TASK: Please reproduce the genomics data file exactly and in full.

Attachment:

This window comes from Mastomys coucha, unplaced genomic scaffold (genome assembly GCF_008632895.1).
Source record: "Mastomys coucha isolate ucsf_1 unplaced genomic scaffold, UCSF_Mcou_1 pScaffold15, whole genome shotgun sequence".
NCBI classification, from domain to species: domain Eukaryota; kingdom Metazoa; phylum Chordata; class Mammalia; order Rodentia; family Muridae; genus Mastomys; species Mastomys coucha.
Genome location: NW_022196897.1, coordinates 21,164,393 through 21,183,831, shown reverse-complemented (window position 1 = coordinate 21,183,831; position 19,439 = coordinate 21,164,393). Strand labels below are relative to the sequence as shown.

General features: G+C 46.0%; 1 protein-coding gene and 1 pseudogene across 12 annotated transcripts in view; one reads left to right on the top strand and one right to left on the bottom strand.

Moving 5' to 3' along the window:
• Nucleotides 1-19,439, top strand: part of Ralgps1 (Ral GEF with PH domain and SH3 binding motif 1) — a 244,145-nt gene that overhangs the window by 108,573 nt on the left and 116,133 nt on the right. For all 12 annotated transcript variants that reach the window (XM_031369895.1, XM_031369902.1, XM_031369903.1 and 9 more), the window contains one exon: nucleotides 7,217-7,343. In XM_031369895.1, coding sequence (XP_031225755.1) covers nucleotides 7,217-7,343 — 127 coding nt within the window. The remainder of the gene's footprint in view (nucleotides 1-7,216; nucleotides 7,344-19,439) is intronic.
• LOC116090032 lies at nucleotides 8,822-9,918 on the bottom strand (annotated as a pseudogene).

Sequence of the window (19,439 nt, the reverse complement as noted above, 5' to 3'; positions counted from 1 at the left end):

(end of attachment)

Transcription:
This window comes from Mastomys coucha, unplaced genomic scaffold (genome assembly GCF_008632895.1).
Source record: "Mastomys coucha isolate ucsf_1 unplaced genomic scaffold, UCSF_Mcou_1 pScaffold15, whole genome shotgun sequence".
NCBI classification, from domain to species: domain Eukaryota; kingdom Metazoa; phylum Chordata; class Mammalia; order Rodentia; family Muridae; genus Mastomys; species Mastomys coucha.
Genome location: NW_022196897.1, coordinates 21,164,393 through 21,183,831, shown reverse-complemented (window position 1 = coordinate 21,183,831; position 19,439 = coordinate 21,164,393). Strand labels below are relative to the sequence as shown.

General features: G+C 46.0%; 1 protein-coding gene and 1 pseudogene across 12 annotated transcripts in view; one reads left to right on the top strand and one right to left on the bottom strand.

Moving 5' to 3' along the window:
• Nucleotides 1-19,439, top strand: part of Ralgps1 (Ral GEF with PH domain and SH3 binding motif 1) — a 244,145-nt gene that overhangs the window by 108,573 nt on the left and 116,133 nt on the right. For all 12 annotated transcript variants that reach the window (XM_031369895.1, XM_031369902.1, XM_031369903.1 and 9 more), the window contains one exon: nucleotides 7,217-7,343. In XM_031369895.1, coding sequence (XP_031225755.1) covers nucleotides 7,217-7,343 — 127 coding nt within the window. The remainder of the gene's footprint in view (nucleotides 1-7,216; nucleotides 7,344-19,439) is intronic.
• LOC116090032 lies at nucleotides 8,822-9,918 on the bottom strand (annotated as a pseudogene).

Sequence of the window (19,439 nt, the reverse complement as noted above, 5' to 3'; positions counted from 1 at the left end):